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Drew Boyd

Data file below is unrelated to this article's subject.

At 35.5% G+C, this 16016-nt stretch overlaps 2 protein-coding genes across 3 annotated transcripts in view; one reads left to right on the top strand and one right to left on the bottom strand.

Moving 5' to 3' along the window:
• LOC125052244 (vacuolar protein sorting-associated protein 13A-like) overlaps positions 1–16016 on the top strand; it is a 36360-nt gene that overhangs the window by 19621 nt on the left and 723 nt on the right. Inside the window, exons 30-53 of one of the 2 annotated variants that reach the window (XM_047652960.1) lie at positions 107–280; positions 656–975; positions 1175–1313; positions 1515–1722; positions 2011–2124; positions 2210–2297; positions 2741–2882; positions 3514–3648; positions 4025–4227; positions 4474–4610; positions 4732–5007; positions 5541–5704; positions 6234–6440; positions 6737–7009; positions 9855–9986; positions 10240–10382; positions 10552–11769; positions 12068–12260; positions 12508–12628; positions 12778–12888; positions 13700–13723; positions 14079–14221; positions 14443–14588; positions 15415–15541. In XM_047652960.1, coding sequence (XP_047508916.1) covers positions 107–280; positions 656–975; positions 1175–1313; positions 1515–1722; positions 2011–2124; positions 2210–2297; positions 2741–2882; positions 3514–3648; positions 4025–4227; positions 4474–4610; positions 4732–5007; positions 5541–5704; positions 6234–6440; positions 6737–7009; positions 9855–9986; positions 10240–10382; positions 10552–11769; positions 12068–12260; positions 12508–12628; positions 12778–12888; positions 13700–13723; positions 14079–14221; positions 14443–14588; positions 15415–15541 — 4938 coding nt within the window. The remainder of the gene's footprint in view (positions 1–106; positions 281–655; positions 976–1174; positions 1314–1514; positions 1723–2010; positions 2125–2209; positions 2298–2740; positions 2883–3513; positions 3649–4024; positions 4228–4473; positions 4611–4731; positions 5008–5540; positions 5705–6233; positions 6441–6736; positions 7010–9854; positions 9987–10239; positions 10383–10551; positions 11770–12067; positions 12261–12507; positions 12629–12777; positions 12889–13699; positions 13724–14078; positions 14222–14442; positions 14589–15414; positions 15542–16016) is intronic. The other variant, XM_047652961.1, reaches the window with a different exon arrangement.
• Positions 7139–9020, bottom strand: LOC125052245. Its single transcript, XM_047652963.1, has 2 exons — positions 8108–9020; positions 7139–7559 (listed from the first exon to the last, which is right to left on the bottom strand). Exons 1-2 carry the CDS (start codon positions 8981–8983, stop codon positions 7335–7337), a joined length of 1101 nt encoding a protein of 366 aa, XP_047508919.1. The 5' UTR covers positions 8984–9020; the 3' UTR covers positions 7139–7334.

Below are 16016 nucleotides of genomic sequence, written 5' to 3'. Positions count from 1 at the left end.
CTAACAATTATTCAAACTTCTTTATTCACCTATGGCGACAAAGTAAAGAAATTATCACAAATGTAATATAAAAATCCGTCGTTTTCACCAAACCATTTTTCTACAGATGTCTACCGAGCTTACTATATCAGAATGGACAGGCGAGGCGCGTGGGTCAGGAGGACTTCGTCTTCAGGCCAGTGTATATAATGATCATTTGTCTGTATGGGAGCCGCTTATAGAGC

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Innovation in Practice tag:typepad.com,2003:weblog-1425731 2017-09-18T07:36:08-04:00 The Corporate Perspective on Innovation Methods TypePad typepad/dboyd/innovationinpracticehttps://feedburner.google.com Innovation Sighting: Task Unification and GladWare Containers tag:typepad.com,2003:post-6a00e54ef4f376883401b7c9212494970b 2017-09-18T07:36:08-04:00 2017-09-18T07:36:08-04:00 GladWare containers have become a common household item. Most kitchens today have that designated drawer filled to the brim with self-stacking plastic wonders and the infamous lids with the center circle. Those center circles are most convenient, providing an interlocking... Drew Boyd <div xmlns="http://www.w3.org/1999/xhtml"><p><span style="font-size: 11pt;"><span style="font-size: 12pt;">GladWare containers have become a common household item. Most kitchens today have that designated drawer filled to the brim with self-stacking plastic wonders and the infamous lids with the center circle. Those center circles are most convenient, providing an interlocking feature for stacking, as GladWare intended.  </span></span></p> <p><span style="font-size: 11pt;"><span style="font-size: 12pt;"> <a class="asset-img-link" href="http://www.innovationinpractice.com/.a/6a00e54ef4f376883401bb09c4569f970d-popup" onclick="window.open( this.href, '_blank', 'width=640,height=480,scrollbars=no,resizable=no,toolbar=no,directories=no,location=no,menubar=no,status=no,left=0,top=0' ); return false" style="float: right;"><img alt="Screen Shot 2017-09-18 at 6.49.39 AM" class="asset asset-image at-xid-6a00e54ef4f376883401bb09c4569f970d img-responsive" src="http://www.innovationinpractice.com/.a/6a00e54ef4f376883401bb09c4569f970d-250wi" style="width: 250px; margin: 0px 0px 5px 5px; border: 3px #000000;" title="Screen Shot 2017-09-18 at 6.49.39 AM"></img></a></span></span><span style="font-size: 12pt;">Yet just a week ago, a photo of a typical, everyday moment went viral. A mom packing lunches for her family <br>snapped a shot of her partially filled GladWare containers, revealing a less-known innovation feature: a lid within a lid.  Who knew all along that Glad’s dressing cups fit up into the larger lid! Not only did the lightbulb come on for tens of thousands of lunch packers, but it revealed an innovation template within the GladWare design: Task Unification.</span></p> <p><span style="font-size: 12pt;">Task Unification is defined as: assigning an additional task to an existing resource. That resource should be in the immediate vicinity of the problem, or what we call The Closed World. In essence it’s taking something that is already around you and giving an additional job. Glad, through the integration of a center circle in its lids, created an additional lid for its smaller dressing containers, resulting in an all-in-one packing option.</span></p> <p><span style="font-size: 12pt;"><a href="http://www.foxnews.com/food-drink/2017/09/13/gladwares-container-lids-are-blowing-peoples-minds.html">Fox News</a> shares:</span></p> <blockquote> <p><span style="font-size: 12pt;">Though Glad has <a href="https://www.glad.com/food-storage/containers/glad-to-go-lunch/">marketed its To-Go Lunch</a> containers as equipped with special “dressing cups that snap into [the] lid,” most have just assumed the circle in the middle of the lid was a design feature, not a built-in dressing holder.</span></p> <p><span style="font-size: 12pt;">But now that this lunch hack has been revealed, it’s likely that more and more people will be taking advantage of the spill-proof cap storage.</span></p> </blockquote> <p><span style="font-size: 12pt;">You can also utilize this technique to innovate helpful products. To get the most out of the Task Unification technique, you follow five basic steps:</span></p> <ol> <li><span style="font-size: 12pt;">List all of the components, both internal and external, that are part of the Closed World of the product, service, or process.</span></li> <li><span style="font-size: 12pt;">Select a component from the list. Assign it an additional task, using one of three methods:</span></li> </ol> <ul> <li><span style="font-size: 12pt;">Choose an external component and use it to perform a task that the product accomplishes already</span></li> <li><span style="font-size: 12pt;">Choose an internal component and make it do something new or extra</span></li> <li><span style="font-size: 12pt;">Choose an internal component and make it perform the function of an external component, effectively “stealing” the external component’s function</span></li> </ul> <ol start="3"> <li><span style="font-size: 12pt;">Visualize the new (or changed) products or services.</span></li> <li><span style="font-size: 12pt;">What are the potential benefits, markets, and values? Who would want this, and why would they find it valuable? If you are trying to solve a specific problem, how can it help address that particular challenge?</span></li> <li><span style="font-size: 12pt;">If you decide the new product or service is valuable, then ask: Is it feasible? Can you actually create these new products? Perform these new services? Why or why not? Is there any way to refine or adapt the idea to make it viable?</span></li> </ol></div><div class="feedflare"> <a href="http://feeds.feedburner.com/~ff/typepad/dboyd/innovationinpractice?a=CU81OB4S8mk:2RXMKvgXZU0:yIl2AUoC8zA"><img src="http://feeds.feedburner.com/~ff/typepad/dboyd/innovationinpractice?d=yIl2AUoC8zA" border="0"></img></a> <a href="http://feeds.feedburner.com/~ff/typepad/dboyd/innovationinpractice?a=CU81OB4S8mk:2RXMKvgXZU0:V_sGLiPBpWU"><img src="http://feeds.feedburner.com/~ff/typepad/dboyd/innovationinpractice?i=CU81OB4S8mk:2RXMKvgXZU0:V_sGLiPBpWU" border="0"></img></a> <a href="http://feeds.feedburner.com/~ff/typepad/dboyd/innovationinpractice?a=CU81OB4S8mk:2RXMKvgXZU0:F7zBnMyn0Lo"><img src="http://feeds.feedburner.com/~ff/typepad/dboyd/innovationinpractice?i=CU81OB4S8mk:2RXMKvgXZU0:F7zBnMyn0Lo" border="0"></img></a> <a href="http://feeds.feedburner.com/~ff/typepad/dboyd/innovationinpractice?a=CU81OB4S8mk:2RXMKvgXZU0:I9og5sOYxJI"><img src="http://feeds.feedburner.com/~ff/typepad/dboyd/innovationinpractice?d=I9og5sOYxJI" border="0"></img></a> </div><img src="http://feeds.feedburner.com/~r/typepad/dboyd/innovationinpractice/~4/CU81OB4S8mk" height="1" width="1" alt=""/> http://www.innovationinpractice.com/innovation_in_practice/2017/09/innovation-sighting-task-unification-and-gladware-containers.html How a Creative Legal Leap Helped Create Vast Wealth tag:typepad.com,2003:post-6a00e54ef4f376883401bb09c0372c970d 2017-09-05T08:10:34-04:00 2017-09-05T08:10:34-04:00 By Tim Harford, BBC World Service, 50 Things That Made the Modern Economy In 1911, someone asked Butler to name the most important invention of the industrial era. Steam, perhaps? Electricity? "No," he said. They would both "be reduced to... Drew Boyd <div xmlns="http://www.w3.org/1999/xhtml"><p><span class="byline__name"><strong>By Tim Harford</strong>, BBC World Service, 50 Things That Made the Modern Economy</span></p> <p>In 1911, someone asked Butler to name the most important invention of the industrial era.</p> <p>Steam, perhaps? Electricity?</p> <p>"No," he said. They would both "be reduced to comparative impotence" without "the greatest single discovery of modern times" - the limited liability corporation.</p> <p><a class="story-body__link" href="http://www.bbc.co.uk/programmes/p04b1g3c"></a>It seems odd to say the corporation was "discovered". But it didn't just appear from nowhere.</p> <h2 class="story-body__crosshead">Creative legal leap</h2> <p>The word "incorporate" means take on bodily form - not a physical body, but a legal one.</p> <p>In the law's eyes, a corporation is something different from the people who own it, or run it, or work for it.</p> <p>And that's a concept lawmakers had to dream up.</p> <p>Without laws saying that a corporation can do certain things - such as own assets, or enter into contracts - the word would be meaningless.</p> <p>The legal ingredients that comprise a corporation came together in a form we would recognise in England, on New Year's Eve, in 1600.</p> <p>Back then, creating a corporation didn't simply involve filing in some routine forms - you needed a royal charter.</p> <p>And you couldn't incorporate with the general aim of doing business and making profits - a corporation's charter specifically said what it was allowed to do, and often also stipulated that nobody else was allowed to do it.</p> <figure class="media-landscape has-caption full-width"><span class="image-and-copyright-container"><img alt="The headquarters of the powerful East India Company, Leadenhall Street, London pictured in 1800" class="responsive-image__img js-image-replace" data-highest-encountered-width="624" datasrc="https://ichef-1.bbci.co.uk/news/320/cpsprodpb/5709/production/_97418222_966675g3bh79.jpg" height="643" src="https://ichef-1.bbci.co.uk/news/624/cpsprodpb/5709/production/_97418222_966675g3bh79.jpg" style="display: block; margin-left: auto; margin-right: auto;" width="930"></img><span class="off-screen">Image copyright </span><span class="story-image-copyright">ALAMY</span></span></figure> <p>The legal body created that New Year's Eve was the Honourable East India Company, charged with handling all of England's shipping trade east of the Cape of Good Hope.</p> <h2 class="story-body__crosshead">Liability liberation</h2> <p>Its shareholders were 218 merchants. Crucially - and unusually - the charter granted those merchants limited liability for the company's actions.</p> <p>Why was that so important? Because otherwise, investors were personally liable for everything the business did.</p> <p>If you partnered in a business that ran up debts it couldn't pay, its debtors could come after you - not just for the value of your investment, but for everything you owned.</p> <p>That's worth thinking about: whose business might you be willing to invest in, if you knew that it could lose you your home, and even land you in prison?</p> <p>Perhaps a close family member's? At a push, a trusted friend's?</p> <p>The way we invest today - buying shares in companies whose managers we will never meet - would be unthinkable. And that would severely limit the amount of capital a business venture could raise.</p> <figure class="media-landscape has-caption full-width"><span class="image-and-copyright-container"><img alt="The first fleet of the East India Company leaving Woolwich in 1601, pictured in Cassell's Illustrated Universal History' in 1882" class="responsive-image__img js-image-replace" data-highest-encountered-width="624" datasrc="https://ichef.bbci.co.uk/news/320/cpsprodpb/B1A9/production/_97418454_976600h33m4b.jpg" height="600" src="https://ichef.bbci.co.uk/news/624/cpsprodpb/B1A9/production/_97418454_976600h33m4b.jpg" width="976"></img><span class="off-screen">Image copyright</span><span class="story-image-copyright">ALAMY</span></span></figure> <p>Back in the 1500s, perhaps that wasn't much of a problem. Most business was local, and personal. But handling England's trade with half the world was a weighty undertaking.</p> <p>Over the next two centuries, the East India Company grew to look less like a trading business than a colonial government.</p> <p>At its peak, it ruled 90 million Indians and employed an army of 200,000 soldiers. It had a meritocratic civil service and issued its own coins.</p> <figure class="media-landscape has-caption full-width"><span class="image-and-copyright-container"><img alt="Half Anna East India Company coins of 1818" class="responsive-image__img js-image-replace" data-highest-encountered-width="624" datasrc="https://ichef.bbci.co.uk/news/320/cpsprodpb/6389/production/_97418452_976549et175e.jpg" height="549" src="https://ichef.bbci.co.uk/news/624/cpsprodpb/6389/production/_97418452_976549et175e.jpg" width="976"></img><span class="off-screen">Image copyright </span><span class="story-image-copyright">ALAMY</span></span></figure> <p>Meanwhile, the idea of limited liability caught on.</p> <p>In 1811, New York state introduced it, not as a royal privilege, but for any manufacturing company. Other states and countries followed, including the world's leading economy, Britain, in 1854.</p> <h2 class="story-body__crosshead">Industrial growth</h2> <p>Not everyone approved. The Economist magazine was initially sniffy, pointing out that if people wanted limited liability they could agree it through private contracts.</p> <p>But the limited liability company would prove its worth. The new industrial technologies of the 19th Century needed lots of capital.</p> <p>A railway company, for example, needed to raise large sums to lay tracks before it could make a penny in profit. How many investors would risk everything on its success? Not many.</p> <p>Soon, The Economist was gushing that the unknown inventors of limited liability deserved "a place of honour with Watt, Stephenson and other pioneers of the industrial revolution".</p> <p>But the limited liability corporation has its problems, one of which was obvious to the father of modern economic thought, Adam Smith.</p> <figure class="media-portrait has-caption full-width"><span class="image-and-copyright-container"><img alt="Adam Smith" class="responsive-image__img js-image-replace" data-highest-encountered-width="624" datasrc="https://ichef-1.bbci.co.uk/news/320/cpsprodpb/175A0/production/_97584659_8f1159f9-0364-4914-a51b-a05939a54c0a.jpg" height="1100" src="https://ichef-1.bbci.co.uk/news/624/cpsprodpb/175A0/production/_97584659_8f1159f9-0364-4914-a51b-a05939a54c0a.jpg" width="976"></img><span class="off-screen">Image copyright </span><span class="story-image-copyright">GETTY IMAGES</span></span></figure> <p>In The Wealth of Nations, in 1776, Smith dismissed the idea that professional managers would do a good job of looking after shareholders' money.</p> <p>"It cannot well be expected that they should watch over it with the same anxious vigilance with which partners in a private co-partnery frequently watch over their own," he wrote.</p> <p>In principle, Smith was right. There's always a temptation for managers to play fast and loose with investors' money.</p> <h2 class="story-body__crosshead">Maximising profit</h2> <p>We've evolved corporate governance laws to try to protect shareholders, but they haven't always succeeded, as investors in <a class="story-body__link" href="http://www.bbc.co.uk/news/business-34742691">Enron </a>or <a class="story-body__link" href="http://www.bbc.co.uk/news/business-40873568">Lehman Brothers</a> might tell you.</p> <p>And they generate their own tensions.</p> <figure class="media-landscape has-caption full-width"><span class="image-and-copyright-container"><img alt="Enron logo" class="responsive-image__img js-image-replace" data-highest-encountered-width="624" datasrc="https://ichef-1.bbci.co.uk/news/320/cpsprodpb/5A72/production/_86545132_enron2.jpg" height="549" src="https://ichef-1.bbci.co.uk/news/624/cpsprodpb/5A72/production/_86545132_enron2.jpg" width="976"></img><span class="off-screen">Image copyright </span><span class="story-image-copyright">AFP</span></span></figure> <p>Consider the fashionable idea of "corporate social responsibility" - where a company might donate to charity, or decide to embrace higher labour or environmental standards than those stipulated in law.</p> <p>It can be clever brand-building, and in some cases may result in higher sales. In others, managers may be using shareholders' money to buy social status or a quiet life.</p> <p>For that reason, the economist Milton Friedman argued that "the social responsibility of business is to maximise its profits". If it's legal, and it makes money, they should do it. And if people don't like it, don't blame the company - change the law.</p> <p>The trouble is that companies can influence the law, too. They can fund lobbyists. They can donate to electoral candidates' campaigns.</p> <h2 class="story-body__crosshead">Short-sighted?</h2> <p>The East India Company quickly learned the value of maintaining cosy relationships with British politicians, who duly bailed it out whenever it got into trouble.</p> <p>In 1770, for example, a famine in Bengal clobbered the company's revenue. British legislators saved it from bankruptcy, by exempting it from tariffs on tea exports to the American colonies, which was, perhaps, short-sighted on their part: it eventually led to the Boston Tea Party, and the American Declaration of Independence.</p> <figure class="media-landscape has-caption full-width"><span class="image-and-copyright-container"><img alt="A copy of the American Declaration of Independence" class="responsive-image__img js-image-replace" data-highest-encountered-width="624" datasrc="https://ichef.bbci.co.uk/news/320/cpsprodpb/10070/production/_97584656_gettyimages-3259558.jpg" height="549" src="https://ichef.bbci.co.uk/news/624/cpsprodpb/10070/production/_97584656_gettyimages-3259558.jpg" width="976"></img><span class="off-screen">Image copyright </span><span class="story-image-copyright">GETTY IMAGES</span></span></figure> <p>You could say the United States owes its existence to excessive corporate influence on politicians.</p> <p>And arguably, corporate power is even greater today, for a simple reason: in a global economy, corporations can threaten to move offshore.</p> <p>When Britain's lawmakers eventually grew tired of the East India Company's demands, they had the ultimate sanction: in 1874, they revoked its charter.</p> <p>For multinationals with opaque ownership structures, that threat is effectively off the table.</p> <h2 class="story-body__crosshead">Power of hierarchy</h2> <p>We often think of ourselves as living in a world where free market capitalism is the dominant force. Few want a return to the command economies of Mao or Stalin, where hierarchies, not markets, decided what to produce.</p> <p>And yet hierarchies, not markets, are exactly how decisions are taken within companies.</p> <p>When a receptionist or an accounts payable clerk makes a decision, they're not doing so because the price of soy beans has risen. They're following orders from the boss.</p> <p>In the US, bastion of free-market capitalism, about half of all private sector employees work for companies with a payroll of at least 500.</p> <p>Some argue that companies have grown too big, too influential.</p> <p>In 2016, <a class="story-body__link-external" href="http://www.pewresearch.org/fact-tank/2016/02/10/most-americans-say-u-s-economic-system-is-unfair-but-high-income-republicans-disagree/">Pew Research asked Americans if they thought the economic system was "generally fair", or "unfairly favours powerful interests"</a>. By two to one, unfair won. Even The Economist worries that regulators are now too timid about exposing market-dominating companies to a blast of healthy competition.</p> <p>But let's not forget what the limited liability company has done for us.</p> <p>By helping investors pool their capital without taking unacceptable risks, it enabled big industrial projects, stock markets and <a class="story-body__link" href="http://www.bbc.co.uk/news/business-40189970">index funds</a>. It played a foundational role in creating the modern economy.</p> <p><strong>Tim Harford writes the Financial Times's Undercover Economist column. <a class="story-body__link" href="http://www.bbc.co.uk/programmes/p04b1g3c">50 Things That Made the Modern Economy</a> is broadcast on the BBC World Service. You can <a class="story-body__link" href="http://www.bbc.co.uk/programmes/p058qrk3">find more information about the programme's sources</a> and <a class="story-body__link" href="http://www.bbc.co.uk/programmes/p058qrk3">listen online</a> or <a class="story-body__link" href="http://www.bbc.co.uk/programmes/p04b1g3c/episodes/downloads">subscribe to the programme podcast.</a></strong></p> <p><strong>Article from BBC News: http://www.bbc.com/news/business-40674240</strong></p></div><div class="feedflare"> <a href="http://feeds.feedburner.com/~ff/typepad/dboyd/innovationinpractice?a=CD4rpqA2gio:FLSFsfcafyY:yIl2AUoC8zA"><img src="http://feeds.feedburner.com/~ff/typepad/dboyd/innovationinpractice?d=yIl2AUoC8zA" border="0"></img></a> <a href="http://feeds.feedburner.com/~ff/typepad/dboyd/innovationinpractice?a=CD4rpqA2gio:FLSFsfcafyY:V_sGLiPBpWU"><img src="http://feeds.feedburner.com/~ff/typepad/dboyd/innovationinpractice?i=CD4rpqA2gio:FLSFsfcafyY:V_sGLiPBpWU" border="0"></img></a> <a href="http://feeds.feedburner.com/~ff/typepad/dboyd/innovationinpractice?a=CD4rpqA2gio:FLSFsfcafyY:F7zBnMyn0Lo"><img src="http://feeds.feedburner.com/~ff/typepad/dboyd/innovationinpractice?i=CD4rpqA2gio:FLSFsfcafyY:F7zBnMyn0Lo" border="0"></img></a> <a href="http://feeds.feedburner.com/~ff/typepad/dboyd/innovationinpractice?a=CD4rpqA2gio:FLSFsfcafyY:I9og5sOYxJI"><img src="http://feeds.feedburner.com/~ff/typepad/dboyd/innovationinpractice?d=I9og5sOYxJI" border="0"></img></a> </div><img src="http://feeds.feedburner.com/~r/typepad/dboyd/innovationinpractice/~4/CD4rpqA2gio" height="1" width="1" alt=""/> http://www.innovationinpractice.com/innovation_in_practice/2017/09/how-a-creative-legal-leap-helped-create-vast-wealth.html Design Thinking for the Greater Good: Innovation in the Social Sector tag:typepad.com,2003:post-6a00e54ef4f376883401bb09bdf2b7970d 2017-08-29T10:11:29-04:00 2017-08-29T10:11:29-04:00 Facing especially wicked problems, social sector organizations are searching for powerful new methods to understand and address them. Design Thinking for the Greater Good goes in depth on both the how of using new tools and the why. As a... Drew Boyd <div xmlns="http://www.w3.org/1999/xhtml"><p class="Default"><span style="font-size: 12.0pt; color: #221f1f;"> <a class="asset-img-link" href="http://www.innovationinpractice.com/.a/6a00e54ef4f376883401b7c91ab529970b-popup" onclick="window.open( this.href, '_blank', 'width=640,height=480,scrollbars=no,resizable=no,toolbar=no,directories=no,location=no,menubar=no,status=no,left=0,top=0' ); return false" style="float: left;"><img alt="Design_thinking_for_the_greater_good_cov" class="asset asset-image at-xid-6a00e54ef4f376883401b7c91ab529970b img-responsive" src="http://www.innovationinpractice.com/.a/6a00e54ef4f376883401b7c91ab529970b-200wi" style="width: 165px; margin: 0px 5px 5px 0px;" title="Design_thinking_for_the_greater_good_cov"></img></a>Facing especially wicked problems, social sector organizations are searching for powerful new methods to understand and address them. <em>Design Thinking for the Greater Good</em> goes in depth on both the <em>how</em> of using new tools and the <em>why</em>. As a way to reframe problems, ideate solutions, and iterate toward better answers, design thinking is already well established in the commercial world. Through ten stories of struggles and successes in fields such as health care, education, agriculture, transportation, social services, and security, the authors show how collaborative creativity can shake up even the most entrenched bureaucracies—and provide a practical roadmap for readers to implement these tools.</span></p> <p class="Default"><span style="font-size: 12.0pt; color: #221f1f;">The design thinkers Jeanne Liedtka, Randy Salzman, and Daisy Azer explore how design thinking helped impoverished farmers adopt new practices in Mexico, kept at-risk California teenagers in school, reduced the frequency of mental health emergencies in Australia, and helped manufacturers and government regulators in Washington find common ground on medical device standards. Across these vastly different problems and sectors, these groups have used the tools of design thinking to reduce risk, manage change, use resources more effectively, bridge the communication gap between parties, and manage the competing demands of diverse stakeholders. Along the way, they have improved the quality of their products and enhanced the experiences of those they serve.</span></p> <p class="Default"><span style="font-size: 12.0pt;">With strategies accessible to analytical and creative types alike, and benefits extending throughout an organization, <em>Design Thinking for the Greater Good</em> will help today's leaders and thinkers implement these practices in their own pursuit of creative solutions that are both innovative and achievable.</span></p> <p class="Default"> </p> <p class="Default"><span style="font-size: 12.0pt; background: white;"><strong>Jeanne Liedtka</strong> is a professor at the Darden Graduate School of Business Administration at the University of Virginia. Her books include <em>Solving Problems with Design Thinking</em> (2013), <em>Designing for Growth</em> (2011), and <em>The Designing for Growth Field Book </em>(2013), all from Columbia University Press.</span></p> <p class="Default"><span style="font-size: 12.0pt; background: white;"><strong>Randy Salzman</strong> is a journalist and former communications professor. His work has been published in over one hundred magazines, journals, and newspapers, from the<em> Wall Street Journal</em> and the<em> New York Times</em> to <em>Mother Jones</em>, <em>Bicycling,</em> and <em>Style</em>.</span></p> <p class="Default"><span style="font-size: 12.0pt; background: white;"><strong>Daisy Azer</strong> is an entrepreneur, principal at Waterbrand Consulting Inc., and adjunct lecturer of design thinking at the Darden Graduate School of Business. Her career spans roles in business development and training and development in the financial industry, education, and technology.</span></p></div><div class="feedflare"> <a href="http://feeds.feedburner.com/~ff/typepad/dboyd/innovationinpractice?a=ZjGZzUfQNyI:CnZTDsQ8_m0:yIl2AUoC8zA"><img src="http://feeds.feedburner.com/~ff/typepad/dboyd/innovationinpractice?d=yIl2AUoC8zA" border="0"></img></a> <a href="http://feeds.feedburner.com/~ff/typepad/dboyd/innovationinpractice?a=ZjGZzUfQNyI:CnZTDsQ8_m0:V_sGLiPBpWU"><img src="http://feeds.feedburner.com/~ff/typepad/dboyd/innovationinpractice?i=ZjGZzUfQNyI:CnZTDsQ8_m0:V_sGLiPBpWU" border="0"></img></a> <a href="http://feeds.feedburner.com/~ff/typepad/dboyd/innovationinpractice?a=ZjGZzUfQNyI:CnZTDsQ8_m0:F7zBnMyn0Lo"><img src="http://feeds.feedburner.com/~ff/typepad/dboyd/innovationinpractice?i=ZjGZzUfQNyI:CnZTDsQ8_m0:F7zBnMyn0Lo" border="0"></img></a> <a href="http://feeds.feedburner.com/~ff/typepad/dboyd/innovationinpractice?a=ZjGZzUfQNyI:CnZTDsQ8_m0:I9og5sOYxJI"><img src="http://feeds.feedburner.com/~ff/typepad/dboyd/innovationinpractice?d=I9og5sOYxJI" border="0"></img></a> </div><img src="http://feeds.feedburner.com/~r/typepad/dboyd/innovationinpractice/~4/ZjGZzUfQNyI" height="1" width="1" alt=""/> http://www.innovationinpractice.com/innovation_in_practice/2017/08/design-thinking-for-the-greater-good-innovation-in-the-social-sector.html How a Case of Laryngitis Helped Me Find My Voice and Grow as a Leader tag:typepad.com,2003:post-6a00e54ef4f376883401bb09ba275c970d 2017-08-21T03:00:00-04:00 2017-08-21T03:00:00-04:00 By Deb Gabor As a brand strategist, author, and public speaker, I rely upon my voice and storytelling ability to make a living. I’ve observed that my interpersonal communication style is less 1:1 and more “broadcast” in nature. I get... Drew Boyd <p><strong>By Deb Gabor</strong><br>  <br> As a brand strategist, author, and public speaker, I rely upon my voice and storytelling ability to make a living. I’ve observed that my interpersonal communication style is less 1:1 and more “broadcast” in nature. I get in a room full of people, position myself directly in the center, and hold court. At a leadership conference featuring 10-hour days of training and intense strategy sessions for 1500 member leaders and staffers of a global organization of chief executives of private companies, I lost my voice…and at the same time found it. Along the way, I learned how developing deep emotional connections with individuals and practicing the art of followership can contribute to my growth as a leader.<br>  <br> About two days into the conference, I conceded defeat to a case of laryngitis that rendered me mute. Unable to speak above a whisper, I carried around a handwritten sign detailing my name, my role, and my hometown. Without my voice, I could no longer rely upon my trademark extrovert friendliness and ability to get a conversation going among strangers. I couldn’t raise my hand to ask questions that make me look smart to the rest of the room. I couldn’t make insightful observations that position me as an expert in my field. Instead of the center of attention, I was an audience member, skirting the fringes of conversational groups. Instead of a speaker, I was a listener. Instead of a leader, I was a follower.<br>  <br> Throughout my career, managers have recognized me for my brusque and direct communication style and tough-but-fair management approach, which typify what the Chinese call the masculine “yang” side of my energy. However, abundance, emotional closeness, and nurturing come from our feminine “yin” side. While I value these qualities in my personal life, I never knew the potential they could have for me in business.<br>  <br> During my unintentional silent retreat, I came face to face – or rather mouth to ear – with fascinating people with whom I may have never had a conversation. I whispered in people’s ears, drawing them into my personal space so I could get my points across. Even though I could hear them fine, my new acquaintances reciprocated by leaning in and whispering in my ear, instantly forming intimate bonds. There’s something about feeling a stranger’s breath on your face that makes you dispense with traditional pleasantries and small talk. Through these deep, one on one conversations, I learned about other CEOs’ joys, fears, and vulnerabilities. I listened closely to their observations about the frenzied conference activity going on around us. We talked about global politics, employees, taxes, our kids, relationships. We formed bonds that normally take business people years to nurture. I listened; I learned, and I was inspired.<br>  <br> For about four days I practiced a type of leadership I’ll call “followership.” The business world has validated my compulsion to speak up and assume responsibility for the strategies and tasks that I ignorantly thought everyone else was incapable of. As a result of my unrelenting desire to assert my authority over everything, I missed the fact that there are others who are capable and desirous of owning and doing things. Most of them are smarter and better than I.<br>  <br> In my life as an extrovert with a loud, confident voice and a healthy ego, I did most of the talking – closing off conversational threads and ideas coming from others. I learned that much of my leadership style is based upon being a hero and feeding my own ego. And that has been at the expense of some really worthwhile relationships and ideas.<br>  <br> I had two big ah-hahs from my voice loss:<br>  <br> <strong>1) My assumption that the state of leadership is a lonely existence is largely incorrect. </strong>It really doesn’t have to be. Any loneliness I have felt as a leader has been self-inflicted. The “holding court” style of communication has blocked me from developing vital and meaningful relationships with other humans (employees, colleagues, clients, mentors, friends) that have the power to inspire and nourish me in ways I never thought possible.<br>  <br> <strong>2) No one can (or should) lead all the time.</strong> Followership is the other side of leadership. Followership is the ability to take direction, to enthusiastically support a program, to be part of a team, and to deliver on promises. The concept of followership doesn’t get a lot of airtime because being a follower isn’t fun or sexy. They don’t really teach it in business school, and it certainly isn’t trumpeted as a key to sustainable business success. But followership delivers great rewards. Sitting back and letting others share their ideas, strategies, and responsibility for executing lets creativity flourish and empowers other people to grow as leaders themselves.<br>  <br> I have since returned to my day job and regained my speaking voice. I am consciously letting others hold court - although, this is really difficult for me. I am letting others speak up, and I am actively and attentively listening. I am peeling off individuals to connect with them more on a one-on-one basis so I can really understand what drives and scares them. Perhaps most importantly, I am letting others step up to be in charge, putting my voice and my ego in check, with great positive impact in my business.<br>  <br> <em>Deb Gabor is the author of Branding is Sex: Get Your Customers Laid and Sell the Hell Out of Anything. She is the founder of Sol Marketing which has led brand strategy engagements for organizations ranging from international household names like Dell, Microsoft, and NBC Universal, to digital winners like Allrecipes, Cheezburger, HomeAway and RetailMeNot, and dozens of early-stage tech and digital media titans. For more information, please visit <a href="http://www.solmarketing.com">www.solmarketing.com</a> and connect with Deb on Twitter, @deb_sol.</em></p><div class="feedflare"> <a href="http://feeds.feedburner.com/~ff/typepad/dboyd/innovationinpractice?a=OUmNTT1iexo:to6C7q7zTs8:yIl2AUoC8zA"><img src="http://feeds.feedburner.com/~ff/typepad/dboyd/innovationinpractice?d=yIl2AUoC8zA" border="0"></img></a> <a href="http://feeds.feedburner.com/~ff/typepad/dboyd/innovationinpractice?a=OUmNTT1iexo:to6C7q7zTs8:V_sGLiPBpWU"><img src="http://feeds.feedburner.com/~ff/typepad/dboyd/innovationinpractice?i=OUmNTT1iexo:to6C7q7zTs8:V_sGLiPBpWU" border="0"></img></a> <a href="http://feeds.feedburner.com/~ff/typepad/dboyd/innovationinpractice?a=OUmNTT1iexo:to6C7q7zTs8:F7zBnMyn0Lo"><img src="http://feeds.feedburner.com/~ff/typepad/dboyd/innovationinpractice?i=OUmNTT1iexo:to6C7q7zTs8:F7zBnMyn0Lo" border="0"></img></a> <a href="http://feeds.feedburner.com/~ff/typepad/dboyd/innovationinpractice?a=OUmNTT1iexo:to6C7q7zTs8:I9og5sOYxJI"><img src="http://feeds.feedburner.com/~ff/typepad/dboyd/innovationinpractice?d=I9og5sOYxJI" border="0"></img></a> </div><img src="http://feeds.feedburner.com/~r/typepad/dboyd/innovationinpractice/~4/OUmNTT1iexo" height="1" width="1" alt=""/> http://www.innovationinpractice.com/innovation_in_practice/2017/08/how-a-case-of-laryngitis-helped-me-find-my-voice-and-grow-as-a-leader.html